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Monthly Archives: August 2003


“Anything,” he promises, throaty, growling. “Anything you wish.” Her ankles are perfect.

He’s getting a little stupid, he knows that. But where better to do it? He’s safe here, surrounded by his court, sweating, laughing, drunk on wine.

Her fingers drop veils, one by one; his eyes can’t help but track them down.

She’s close now, closer. He lets himself pant.

“His head,” she says softly. “A platter.”

He sees the trap now, terrified and too late. His court is watching, sharp, ready for one misstep–one broken promise.

His court. Stupid. Is there a more dangerous place in the world?


People don’t recognize them anymore. Bradley can see this in their minute facial reactions, the tic of “what’s that?” He alone can see it. He knows this because his eyes are protected, and theirs are not.

Some people outright dislike it. Peggy, for instance, has long silently rebuked his decision to wear them before turning the lights on in the morning and until he turns them out at night. He knows his eyes are worth it, though. Someday they’ll all be squinting fogeys, but he’ll be hawklike and keen; they’ll outlast everyone, Bradley and his Blue Blockers, two against the world.


His thigh didn’t hurt badly, the first time, nor did his forearm: they were surprisingly easy, and hiding them easier still. The sting of his sweat was worse.

Then the creative writing club’s cheap annual came out, and Liam understood that it was accurate, if awful. Everybody else was already doing this–cutting, binding, hiding. It’s been done.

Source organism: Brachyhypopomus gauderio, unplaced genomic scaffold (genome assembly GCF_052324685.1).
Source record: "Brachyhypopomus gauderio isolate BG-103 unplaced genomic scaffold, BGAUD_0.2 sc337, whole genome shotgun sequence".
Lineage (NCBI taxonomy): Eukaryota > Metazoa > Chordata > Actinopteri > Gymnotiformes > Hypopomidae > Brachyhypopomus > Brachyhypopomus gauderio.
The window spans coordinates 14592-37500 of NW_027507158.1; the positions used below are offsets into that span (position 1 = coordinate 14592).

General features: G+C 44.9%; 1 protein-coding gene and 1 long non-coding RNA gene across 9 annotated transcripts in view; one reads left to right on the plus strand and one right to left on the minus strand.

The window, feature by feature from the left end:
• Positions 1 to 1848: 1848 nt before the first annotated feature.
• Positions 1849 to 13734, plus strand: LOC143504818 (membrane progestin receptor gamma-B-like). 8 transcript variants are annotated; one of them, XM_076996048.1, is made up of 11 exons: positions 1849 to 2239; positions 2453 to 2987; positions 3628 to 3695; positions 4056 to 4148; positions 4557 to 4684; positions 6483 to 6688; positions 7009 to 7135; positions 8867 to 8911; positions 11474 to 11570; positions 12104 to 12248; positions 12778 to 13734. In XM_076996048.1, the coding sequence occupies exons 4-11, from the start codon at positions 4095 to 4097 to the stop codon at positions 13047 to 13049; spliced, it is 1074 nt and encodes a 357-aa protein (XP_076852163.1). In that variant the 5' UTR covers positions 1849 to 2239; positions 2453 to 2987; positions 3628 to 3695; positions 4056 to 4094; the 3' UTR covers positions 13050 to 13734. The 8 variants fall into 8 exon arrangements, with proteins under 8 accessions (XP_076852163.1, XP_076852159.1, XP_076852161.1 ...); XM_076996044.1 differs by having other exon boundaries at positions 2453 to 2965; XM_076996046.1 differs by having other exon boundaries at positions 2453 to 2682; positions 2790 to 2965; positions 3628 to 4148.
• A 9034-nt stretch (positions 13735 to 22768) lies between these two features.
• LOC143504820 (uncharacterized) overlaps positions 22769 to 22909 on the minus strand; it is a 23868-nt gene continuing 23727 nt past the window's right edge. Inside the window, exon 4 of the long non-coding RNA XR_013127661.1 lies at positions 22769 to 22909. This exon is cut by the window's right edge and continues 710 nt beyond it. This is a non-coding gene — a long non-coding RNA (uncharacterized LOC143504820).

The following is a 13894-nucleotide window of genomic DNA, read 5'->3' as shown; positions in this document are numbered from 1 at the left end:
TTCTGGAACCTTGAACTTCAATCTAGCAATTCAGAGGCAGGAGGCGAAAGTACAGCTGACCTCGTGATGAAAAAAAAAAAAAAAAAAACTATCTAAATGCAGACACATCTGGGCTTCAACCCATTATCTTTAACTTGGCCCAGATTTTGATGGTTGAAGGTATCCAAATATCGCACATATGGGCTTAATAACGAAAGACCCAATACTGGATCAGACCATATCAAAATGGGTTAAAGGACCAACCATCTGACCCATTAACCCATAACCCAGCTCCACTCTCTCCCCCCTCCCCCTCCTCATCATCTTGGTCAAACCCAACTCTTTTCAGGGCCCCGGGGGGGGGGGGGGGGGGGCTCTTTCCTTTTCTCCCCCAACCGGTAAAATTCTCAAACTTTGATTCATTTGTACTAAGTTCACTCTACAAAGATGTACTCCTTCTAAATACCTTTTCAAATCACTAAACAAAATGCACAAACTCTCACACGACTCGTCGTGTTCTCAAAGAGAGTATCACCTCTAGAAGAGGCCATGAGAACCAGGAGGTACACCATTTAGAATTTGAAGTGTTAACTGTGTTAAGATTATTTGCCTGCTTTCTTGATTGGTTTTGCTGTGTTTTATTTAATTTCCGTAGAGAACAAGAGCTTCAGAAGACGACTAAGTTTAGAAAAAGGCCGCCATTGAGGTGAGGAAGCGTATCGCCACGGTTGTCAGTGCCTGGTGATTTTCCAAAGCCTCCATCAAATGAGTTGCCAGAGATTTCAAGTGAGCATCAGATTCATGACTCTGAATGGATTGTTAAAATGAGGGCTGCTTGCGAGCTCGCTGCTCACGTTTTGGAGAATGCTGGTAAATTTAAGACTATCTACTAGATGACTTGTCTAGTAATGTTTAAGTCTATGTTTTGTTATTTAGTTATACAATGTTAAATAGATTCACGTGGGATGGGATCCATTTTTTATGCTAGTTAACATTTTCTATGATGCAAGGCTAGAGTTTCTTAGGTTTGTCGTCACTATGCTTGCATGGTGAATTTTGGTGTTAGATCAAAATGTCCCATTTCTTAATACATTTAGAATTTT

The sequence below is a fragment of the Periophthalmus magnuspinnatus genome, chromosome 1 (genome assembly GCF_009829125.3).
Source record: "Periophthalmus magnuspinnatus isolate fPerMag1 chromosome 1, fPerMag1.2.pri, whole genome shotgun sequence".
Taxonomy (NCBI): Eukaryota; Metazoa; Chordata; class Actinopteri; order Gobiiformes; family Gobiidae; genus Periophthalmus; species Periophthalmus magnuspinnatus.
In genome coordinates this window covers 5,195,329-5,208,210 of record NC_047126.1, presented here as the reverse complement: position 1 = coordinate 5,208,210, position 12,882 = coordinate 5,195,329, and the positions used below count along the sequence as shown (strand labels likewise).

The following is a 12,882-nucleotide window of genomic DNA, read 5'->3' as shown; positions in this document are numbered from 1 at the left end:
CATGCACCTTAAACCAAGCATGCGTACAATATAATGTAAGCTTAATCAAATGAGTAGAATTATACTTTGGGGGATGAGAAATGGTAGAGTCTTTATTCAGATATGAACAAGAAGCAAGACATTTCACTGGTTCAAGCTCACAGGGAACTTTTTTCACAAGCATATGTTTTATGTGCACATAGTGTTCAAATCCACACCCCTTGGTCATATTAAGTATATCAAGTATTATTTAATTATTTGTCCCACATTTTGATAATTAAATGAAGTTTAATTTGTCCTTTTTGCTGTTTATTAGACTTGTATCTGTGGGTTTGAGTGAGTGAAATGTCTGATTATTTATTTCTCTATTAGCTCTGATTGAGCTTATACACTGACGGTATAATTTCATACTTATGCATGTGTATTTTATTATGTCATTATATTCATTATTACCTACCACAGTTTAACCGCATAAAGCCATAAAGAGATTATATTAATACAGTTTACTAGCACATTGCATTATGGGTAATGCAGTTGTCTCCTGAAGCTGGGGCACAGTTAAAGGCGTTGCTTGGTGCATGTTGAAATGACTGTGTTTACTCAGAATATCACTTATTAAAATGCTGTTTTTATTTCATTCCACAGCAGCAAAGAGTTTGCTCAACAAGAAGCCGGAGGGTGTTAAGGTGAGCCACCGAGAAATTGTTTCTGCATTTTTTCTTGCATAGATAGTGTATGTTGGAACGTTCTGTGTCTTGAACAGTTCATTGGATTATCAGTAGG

So he’s thought of something new, finally, and this time it’s different. It hurts like fuck. Liam’s toes scrabble, and he chokes back a sob, holding desperately to his vicious satisfaction.

Another toothpick, another fingernail. Original, he thinks. Nobody’s ever done this before.


It makes her grin just to listen to him. He looks like the first-generation import he is: skin so deeply pigmented it’s almost blue, big brown eyes and startling white smile. They’re walking along Muhammad Ali Boulevard, carrying smoothies, being postmodern.

People are staring, but that will pass in time. Everyone gets used to Kevin eventually, Monica thinks. What’s funny is that I still haven’t gotten tired of persuading him to talk. Of setting him off.

“It’s alwess the first thing they’ll ask,” he’s ranting, his voice thick with brogue. “‘Och, look at you, an’ whair in Africa are ye froom?‘”

The Straits of Messina

She doesn’t hate sailors, not particularly. She’d like to talk to one of them, to have a friend. Maybe she’d show him her cave; she’d cover the floor with rushes, rub his sunburned shoulders, lick salt from his chest.

She does get lonely. It’s hard not to, when you can’t leave your little rock, and your only friend is a vomiting whirlpool.

She doesn’t deserve this; her only crime was looking good to a god, one day at the bath. And now she eats sailors, despairing, sullen, always hungry. Dogs’ heads aren’t much good at catching fish.